Why building new leaders is critical.

My core belief about leadership is that my main role as a leader is to develop new leaders. When I say leaders I’m talking about every person in the organisation. Teachers are leaders of learning, admin staff are leaders of non-teaching staff and executive school leaders have a broader role of leadership within the school and beyond.

Reflecting on 2015 at my school I have the satisfaction of seeing the development of leadership in many ways. I have official leadership positions at my school which provide different input acrosss a number of roles. The start of 2016 will see a brand new team which is very exciting. To paint a brief picture of the scenario here is a break down of my leadership team.
– 2 x School Leader C – Professional Practice (classroom teaching focus)
– 2 x School Leader C – Executive Teacher (instructional coaches)
– 1 x School Leader B – Deputy Principal
– 1 x School Leader A – Principal (me)

Developing new leaders is important for many reasons, not the least being to ensure the sustainability of school improvement approaches beyond the tenure of any one school leader. Succession planning is a critical factor in ensuring that strategies which are working don’t walk out the door with the Principal.

One of the most satisfying success stories for me personally in 2015 was to see my Deputy Principal appointed as a substantive Principal. Many of my colleagues commented that I have “lost my Deputy” but to me it was a great feeling to have played a part in developing a colleague’s leaderhip and help them to achieve their goal of being a Principal. It was also satisfying to see both of my substantive Executive Teachers develop their careers in new settings. One of them won a Deputy Principal role in Victoria whilst the other was appointed as a founding school leader in Canberra’s newest public school which is opening this year. I view being a part of their leadership development has not seen me ‘losing’ them but in fact developing them to have a broader impact beyond the boundaries of my own school.

When staff move on and gain promotion in other schools it could be a major concern in some places. I believe that it is quite the contrary at our school for one simple reason. That being, we have been developing the next layer of school leaders for the past few years. My leadership stance includes a strong commitment to empowering others to lead, provide them with the reources and support they need then get out of their way and watch the fly. We’ve provided leadership opportunities in both official acting roles as well as leadership roles which don’t come with a title. All of these opportunities have provided staff with the time required to develop their capacity as leaders in authentic environments. So when three of my executive staff left we were able to capably replace each one of them with amazing people. In fact two of my classroom teachers have won the executive teacher roles and one of my professional practice executive will be stepping up to deputy for term one. Far from being a disaster it is really an invigorating new team that inspires me to start the year with tremendous hope and zest.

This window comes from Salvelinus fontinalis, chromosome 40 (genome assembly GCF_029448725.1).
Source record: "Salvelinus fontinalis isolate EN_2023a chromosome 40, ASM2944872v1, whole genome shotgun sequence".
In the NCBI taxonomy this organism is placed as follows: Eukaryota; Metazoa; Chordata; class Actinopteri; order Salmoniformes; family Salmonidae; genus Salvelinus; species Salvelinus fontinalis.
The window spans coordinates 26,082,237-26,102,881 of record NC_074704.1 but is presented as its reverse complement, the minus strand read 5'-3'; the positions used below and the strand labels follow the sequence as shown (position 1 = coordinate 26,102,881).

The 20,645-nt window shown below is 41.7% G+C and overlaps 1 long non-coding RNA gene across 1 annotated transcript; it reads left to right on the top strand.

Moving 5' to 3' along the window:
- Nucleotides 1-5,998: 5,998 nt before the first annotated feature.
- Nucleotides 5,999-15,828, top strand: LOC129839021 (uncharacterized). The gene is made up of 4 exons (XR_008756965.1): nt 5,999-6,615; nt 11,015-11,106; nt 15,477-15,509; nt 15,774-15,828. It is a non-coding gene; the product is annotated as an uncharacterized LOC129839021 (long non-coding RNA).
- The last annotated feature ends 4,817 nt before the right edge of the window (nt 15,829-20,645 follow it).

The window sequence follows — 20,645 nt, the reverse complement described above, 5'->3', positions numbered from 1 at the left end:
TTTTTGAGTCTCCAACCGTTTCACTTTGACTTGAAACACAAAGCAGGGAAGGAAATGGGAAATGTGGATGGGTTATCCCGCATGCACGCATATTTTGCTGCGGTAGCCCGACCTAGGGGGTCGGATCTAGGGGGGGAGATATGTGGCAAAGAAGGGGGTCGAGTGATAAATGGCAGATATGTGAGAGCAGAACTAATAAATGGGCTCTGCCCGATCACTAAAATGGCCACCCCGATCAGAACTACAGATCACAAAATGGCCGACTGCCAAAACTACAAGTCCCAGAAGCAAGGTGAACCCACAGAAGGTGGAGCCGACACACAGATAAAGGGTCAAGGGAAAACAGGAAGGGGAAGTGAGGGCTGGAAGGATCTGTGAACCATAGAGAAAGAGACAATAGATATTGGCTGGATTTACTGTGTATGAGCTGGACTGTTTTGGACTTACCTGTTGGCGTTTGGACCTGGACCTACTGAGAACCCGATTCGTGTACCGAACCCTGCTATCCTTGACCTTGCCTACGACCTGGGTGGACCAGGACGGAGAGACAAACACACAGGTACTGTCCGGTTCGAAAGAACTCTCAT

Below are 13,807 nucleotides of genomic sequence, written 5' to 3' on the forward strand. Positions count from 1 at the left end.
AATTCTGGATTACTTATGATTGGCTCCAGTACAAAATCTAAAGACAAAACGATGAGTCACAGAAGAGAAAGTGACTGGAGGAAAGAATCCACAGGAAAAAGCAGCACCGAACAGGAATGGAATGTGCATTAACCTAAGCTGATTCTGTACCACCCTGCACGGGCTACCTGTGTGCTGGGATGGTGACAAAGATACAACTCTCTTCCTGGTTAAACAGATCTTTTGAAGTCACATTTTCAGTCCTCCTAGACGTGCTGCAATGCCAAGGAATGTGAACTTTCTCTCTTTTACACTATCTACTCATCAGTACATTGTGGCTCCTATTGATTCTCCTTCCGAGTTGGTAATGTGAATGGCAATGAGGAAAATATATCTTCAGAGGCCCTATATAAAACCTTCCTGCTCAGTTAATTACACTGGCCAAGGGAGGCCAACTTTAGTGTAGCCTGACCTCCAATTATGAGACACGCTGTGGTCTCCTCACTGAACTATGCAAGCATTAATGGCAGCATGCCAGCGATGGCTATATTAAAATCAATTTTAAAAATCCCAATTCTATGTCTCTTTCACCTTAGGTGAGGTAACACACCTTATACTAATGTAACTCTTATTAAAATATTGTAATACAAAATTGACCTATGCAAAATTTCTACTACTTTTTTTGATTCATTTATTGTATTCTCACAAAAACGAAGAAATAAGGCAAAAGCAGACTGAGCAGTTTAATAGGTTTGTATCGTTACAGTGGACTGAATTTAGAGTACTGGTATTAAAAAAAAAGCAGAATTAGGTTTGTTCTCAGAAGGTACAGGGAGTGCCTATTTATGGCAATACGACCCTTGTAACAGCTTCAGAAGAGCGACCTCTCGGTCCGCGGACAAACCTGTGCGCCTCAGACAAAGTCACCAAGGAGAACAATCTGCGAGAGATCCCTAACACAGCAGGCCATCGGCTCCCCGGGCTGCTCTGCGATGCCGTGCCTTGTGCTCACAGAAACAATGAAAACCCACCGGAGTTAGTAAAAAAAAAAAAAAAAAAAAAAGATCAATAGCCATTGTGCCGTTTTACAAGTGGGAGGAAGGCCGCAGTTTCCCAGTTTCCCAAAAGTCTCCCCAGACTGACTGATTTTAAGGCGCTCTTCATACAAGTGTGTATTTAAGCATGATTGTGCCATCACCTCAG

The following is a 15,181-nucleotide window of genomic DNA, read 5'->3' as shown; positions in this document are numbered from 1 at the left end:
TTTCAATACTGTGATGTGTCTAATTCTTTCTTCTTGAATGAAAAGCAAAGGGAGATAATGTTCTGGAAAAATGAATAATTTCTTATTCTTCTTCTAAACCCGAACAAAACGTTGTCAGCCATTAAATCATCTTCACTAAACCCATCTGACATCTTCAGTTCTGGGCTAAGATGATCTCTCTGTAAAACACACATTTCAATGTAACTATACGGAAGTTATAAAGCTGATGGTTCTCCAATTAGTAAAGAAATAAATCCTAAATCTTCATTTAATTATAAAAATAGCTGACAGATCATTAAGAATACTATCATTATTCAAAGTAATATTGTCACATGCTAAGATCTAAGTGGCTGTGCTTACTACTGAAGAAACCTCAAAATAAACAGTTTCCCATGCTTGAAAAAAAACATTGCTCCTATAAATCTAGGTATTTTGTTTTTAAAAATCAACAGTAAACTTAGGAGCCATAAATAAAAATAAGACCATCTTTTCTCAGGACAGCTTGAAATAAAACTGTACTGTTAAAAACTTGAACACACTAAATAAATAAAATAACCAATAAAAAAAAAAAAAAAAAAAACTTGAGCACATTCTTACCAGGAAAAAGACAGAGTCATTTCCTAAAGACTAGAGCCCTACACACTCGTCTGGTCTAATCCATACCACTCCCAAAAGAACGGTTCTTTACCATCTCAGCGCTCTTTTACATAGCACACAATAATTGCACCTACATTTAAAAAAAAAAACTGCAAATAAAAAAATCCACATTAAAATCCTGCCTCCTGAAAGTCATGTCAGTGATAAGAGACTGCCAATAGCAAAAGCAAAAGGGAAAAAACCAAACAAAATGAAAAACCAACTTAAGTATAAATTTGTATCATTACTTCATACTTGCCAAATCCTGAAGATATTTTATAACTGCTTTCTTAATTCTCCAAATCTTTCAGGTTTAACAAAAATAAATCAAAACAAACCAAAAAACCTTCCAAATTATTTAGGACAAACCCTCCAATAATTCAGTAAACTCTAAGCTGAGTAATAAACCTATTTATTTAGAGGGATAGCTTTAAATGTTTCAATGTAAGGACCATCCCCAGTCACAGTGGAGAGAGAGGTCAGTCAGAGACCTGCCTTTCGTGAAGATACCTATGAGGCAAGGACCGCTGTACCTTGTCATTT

Being part of developing new leaders is not only an honour and a privilege but is also an obligation which every school leader needs to take seriously. The ACT School Principal age profile will see an alarming number of Principals retiring in the next 5-10 years. We need to ensure that the next group of dynamic leaders are poised to take the reigns and guide our amazing schools into the future.

Reflection is a major contributor to forward thinking for me as a leader. As I reflect upon my impact as a Principal I will always consider my ability to develop leadership in others as a major strength which I am very proud of.

8 thoughts on “Why building new leaders is critical.

  1. Jason, such words of wisdom!
    It is vital that all teachers are encouraged to grow and lead to the capacity that suits them.
    It is also vital that the Principal is aware of the aspirations of his staff. I love your nurturing attitude & commend you current practice!
    Cheers Audrey Nay

  2. I really enjoyed reading this post. Your educational philosophy and views towards building leadership density within your school are admirable. Not all principals have this view. Equally valuable are your tweets on leadership which I religiously read and retweet. This is only my third year as an AP despite a long teaching career and I’d like to think (hope) that when the time comes I’ll be supported (by being given opportunities, PL and projects ) by my current or future principal to step up to a Deputy position. Looking forward to reading more from you.

    • Thank you for taking the time to read and comment. I hope that you experience the type of leadership that empowers you to achieve your goals.

  3. Hi Jason
    As the school year is about to begin I find your words so refreshing and very 21st Century! As the previous person said not all feel the way you do and they often stifle initiative. Why? I have just started following you and look forward to reading your tweets on leadership. After much travelling and family I am now in a position where I would like to explore leadership opportunities, if I am fortunate enough I hope I am able to encourage others as you do

    • Hi Phil.
      Yeah, I’d love to catch up. I’m in Sydney on occasion for work meetings etc. Where are you located for work/home?

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